Political Trash Needs to Go

Bob Kochtitzky, formerly head of Mississippi 2020, is set to bring a new initiative before City Council. Kochtitzky, an environmental activist who galvanized Jackson's recycling effort, says that when Sheriff Malcolm McMillin heard Kochtitzky was retiring, he urged him to become a reserve deputy managing work teams from the county jail.

It wasn't long, however, before Kochtitzky realized that simply removing trash from neighborhoods was a losing battle. "One day it dawned on me that all that did was make it look nicer for about three days," Kochtitzky said.

As a consequence, Kochtitzky hopes to get the city to adopt a more robust program. One part of the program would reach out to neighborhoods that have just been cleaned, asking residents to note the positive difference and maintain it. Kochtitzky would also send letters to those who violate the city's posting laws, which prohibit signs on utility polls and within six feet of the street. The police chief or a representative of the city's legal office would sign the letter, which would simply note the violation in order to educate citizens on the law.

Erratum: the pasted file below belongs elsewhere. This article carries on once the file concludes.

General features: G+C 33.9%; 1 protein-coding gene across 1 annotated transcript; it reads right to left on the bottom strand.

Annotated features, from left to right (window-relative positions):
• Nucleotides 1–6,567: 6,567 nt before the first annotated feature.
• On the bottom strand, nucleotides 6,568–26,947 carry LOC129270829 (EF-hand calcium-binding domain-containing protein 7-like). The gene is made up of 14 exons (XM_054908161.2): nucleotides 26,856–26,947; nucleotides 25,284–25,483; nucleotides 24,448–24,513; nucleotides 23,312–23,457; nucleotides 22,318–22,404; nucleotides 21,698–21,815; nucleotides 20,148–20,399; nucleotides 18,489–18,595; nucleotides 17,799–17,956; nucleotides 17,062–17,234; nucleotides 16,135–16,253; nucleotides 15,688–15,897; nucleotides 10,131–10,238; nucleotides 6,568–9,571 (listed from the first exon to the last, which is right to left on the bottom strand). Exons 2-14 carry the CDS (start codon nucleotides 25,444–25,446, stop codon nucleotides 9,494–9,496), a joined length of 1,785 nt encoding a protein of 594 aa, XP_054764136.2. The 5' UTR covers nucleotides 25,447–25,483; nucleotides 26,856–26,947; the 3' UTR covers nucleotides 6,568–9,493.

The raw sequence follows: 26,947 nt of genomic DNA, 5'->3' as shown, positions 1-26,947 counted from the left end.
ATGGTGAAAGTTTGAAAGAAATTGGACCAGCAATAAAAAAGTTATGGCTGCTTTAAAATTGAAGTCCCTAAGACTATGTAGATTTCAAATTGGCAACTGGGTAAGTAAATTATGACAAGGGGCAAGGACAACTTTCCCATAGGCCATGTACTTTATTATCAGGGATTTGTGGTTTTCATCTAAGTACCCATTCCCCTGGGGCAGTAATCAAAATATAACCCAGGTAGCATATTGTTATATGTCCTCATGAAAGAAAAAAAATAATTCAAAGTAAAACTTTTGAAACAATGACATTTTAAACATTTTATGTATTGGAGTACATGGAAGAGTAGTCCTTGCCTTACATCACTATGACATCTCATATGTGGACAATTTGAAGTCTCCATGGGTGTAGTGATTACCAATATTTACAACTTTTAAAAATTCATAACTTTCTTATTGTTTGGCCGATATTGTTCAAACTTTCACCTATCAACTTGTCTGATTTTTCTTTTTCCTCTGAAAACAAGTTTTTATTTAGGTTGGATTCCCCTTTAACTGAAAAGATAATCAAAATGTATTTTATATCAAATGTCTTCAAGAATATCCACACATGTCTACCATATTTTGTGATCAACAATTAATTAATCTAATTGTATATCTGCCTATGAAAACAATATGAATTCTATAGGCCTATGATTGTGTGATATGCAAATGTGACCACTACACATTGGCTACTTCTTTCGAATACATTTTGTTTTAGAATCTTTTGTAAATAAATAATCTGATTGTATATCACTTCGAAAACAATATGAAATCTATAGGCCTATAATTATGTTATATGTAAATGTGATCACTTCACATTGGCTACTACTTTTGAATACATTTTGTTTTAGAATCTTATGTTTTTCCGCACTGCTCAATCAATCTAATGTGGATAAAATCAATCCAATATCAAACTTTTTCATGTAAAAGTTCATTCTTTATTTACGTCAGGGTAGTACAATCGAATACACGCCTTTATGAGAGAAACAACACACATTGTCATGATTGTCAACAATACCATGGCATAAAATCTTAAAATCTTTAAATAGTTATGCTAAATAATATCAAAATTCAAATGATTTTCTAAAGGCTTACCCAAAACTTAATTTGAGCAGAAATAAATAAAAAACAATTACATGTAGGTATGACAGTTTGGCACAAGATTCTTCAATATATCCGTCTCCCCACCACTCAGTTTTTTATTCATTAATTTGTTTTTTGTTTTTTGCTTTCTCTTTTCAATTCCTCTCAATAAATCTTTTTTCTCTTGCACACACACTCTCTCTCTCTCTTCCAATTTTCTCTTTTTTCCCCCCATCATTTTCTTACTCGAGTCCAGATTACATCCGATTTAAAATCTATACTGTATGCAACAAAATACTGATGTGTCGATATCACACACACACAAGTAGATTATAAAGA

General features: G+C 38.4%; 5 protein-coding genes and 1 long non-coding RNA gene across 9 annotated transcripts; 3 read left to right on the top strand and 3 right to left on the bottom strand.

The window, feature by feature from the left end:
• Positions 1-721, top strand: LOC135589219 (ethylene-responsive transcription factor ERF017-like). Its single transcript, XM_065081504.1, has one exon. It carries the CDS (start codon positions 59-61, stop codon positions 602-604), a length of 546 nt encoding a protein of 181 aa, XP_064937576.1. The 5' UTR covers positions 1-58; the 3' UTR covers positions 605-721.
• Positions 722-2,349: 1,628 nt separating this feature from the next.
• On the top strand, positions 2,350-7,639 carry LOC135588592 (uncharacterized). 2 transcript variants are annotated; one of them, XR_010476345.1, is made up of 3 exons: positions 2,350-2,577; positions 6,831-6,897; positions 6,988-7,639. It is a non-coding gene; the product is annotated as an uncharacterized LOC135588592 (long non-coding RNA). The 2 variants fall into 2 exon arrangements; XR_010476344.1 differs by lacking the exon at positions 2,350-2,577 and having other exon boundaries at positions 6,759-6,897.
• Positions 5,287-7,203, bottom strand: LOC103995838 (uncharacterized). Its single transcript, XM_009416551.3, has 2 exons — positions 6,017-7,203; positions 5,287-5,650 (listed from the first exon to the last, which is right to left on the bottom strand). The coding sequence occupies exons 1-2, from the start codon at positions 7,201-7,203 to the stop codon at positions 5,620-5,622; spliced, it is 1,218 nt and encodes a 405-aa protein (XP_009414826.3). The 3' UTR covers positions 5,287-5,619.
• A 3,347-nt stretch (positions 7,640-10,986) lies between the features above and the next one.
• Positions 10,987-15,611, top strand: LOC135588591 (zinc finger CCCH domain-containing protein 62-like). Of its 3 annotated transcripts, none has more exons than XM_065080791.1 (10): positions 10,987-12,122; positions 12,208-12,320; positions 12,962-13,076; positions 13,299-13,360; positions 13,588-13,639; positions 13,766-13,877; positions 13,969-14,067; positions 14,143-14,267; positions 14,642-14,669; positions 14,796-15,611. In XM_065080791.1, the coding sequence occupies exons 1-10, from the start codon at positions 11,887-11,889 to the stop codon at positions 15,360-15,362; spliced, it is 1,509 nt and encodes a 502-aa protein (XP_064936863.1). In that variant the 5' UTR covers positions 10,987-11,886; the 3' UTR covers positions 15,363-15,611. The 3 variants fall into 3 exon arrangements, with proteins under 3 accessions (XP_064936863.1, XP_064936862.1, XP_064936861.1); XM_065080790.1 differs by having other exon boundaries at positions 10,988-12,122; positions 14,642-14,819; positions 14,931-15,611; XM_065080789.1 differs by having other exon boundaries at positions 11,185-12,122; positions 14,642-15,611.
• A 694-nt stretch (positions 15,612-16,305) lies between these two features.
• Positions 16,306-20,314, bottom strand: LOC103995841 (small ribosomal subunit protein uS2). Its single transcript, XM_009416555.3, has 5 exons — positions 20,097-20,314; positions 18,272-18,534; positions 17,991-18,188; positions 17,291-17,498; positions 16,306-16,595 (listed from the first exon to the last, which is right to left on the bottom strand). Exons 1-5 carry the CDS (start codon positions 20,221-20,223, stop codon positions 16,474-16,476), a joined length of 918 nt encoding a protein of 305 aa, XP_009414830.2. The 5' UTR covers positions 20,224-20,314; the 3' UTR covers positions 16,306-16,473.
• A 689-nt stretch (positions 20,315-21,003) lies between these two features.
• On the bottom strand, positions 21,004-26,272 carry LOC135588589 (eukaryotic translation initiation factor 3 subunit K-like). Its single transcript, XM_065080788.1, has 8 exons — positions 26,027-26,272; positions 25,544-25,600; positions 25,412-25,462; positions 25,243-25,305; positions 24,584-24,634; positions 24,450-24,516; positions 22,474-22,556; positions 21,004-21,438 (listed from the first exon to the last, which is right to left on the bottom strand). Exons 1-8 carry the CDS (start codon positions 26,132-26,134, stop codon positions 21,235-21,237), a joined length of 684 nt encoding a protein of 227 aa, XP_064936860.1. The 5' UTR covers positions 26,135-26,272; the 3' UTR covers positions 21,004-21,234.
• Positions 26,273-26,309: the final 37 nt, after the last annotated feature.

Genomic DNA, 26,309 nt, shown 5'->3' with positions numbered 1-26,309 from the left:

Kochtitzky said that politicians left a great deal of litter in Jackson's neighborhoods after this election. "I would guess only 60 percent of (candidates) came back and cleaned up their signs. The rest of them just left them," he said.

Some violators, however, have an all-year problem. "(Councilman Kenneth) Stokes puts up signs all over, and they'll just say 'Happy Mother's Day.' I thought about doing a citizen's arrest on him, but that might not be smart," Kochtitzky said.

Thus far, Kochtitzky has had little response from the Melton administration. When he told Councilwoman Margaret Barrett-Simon about his proposal, however, she urged him to come before City Council, so that he might enlist their help.


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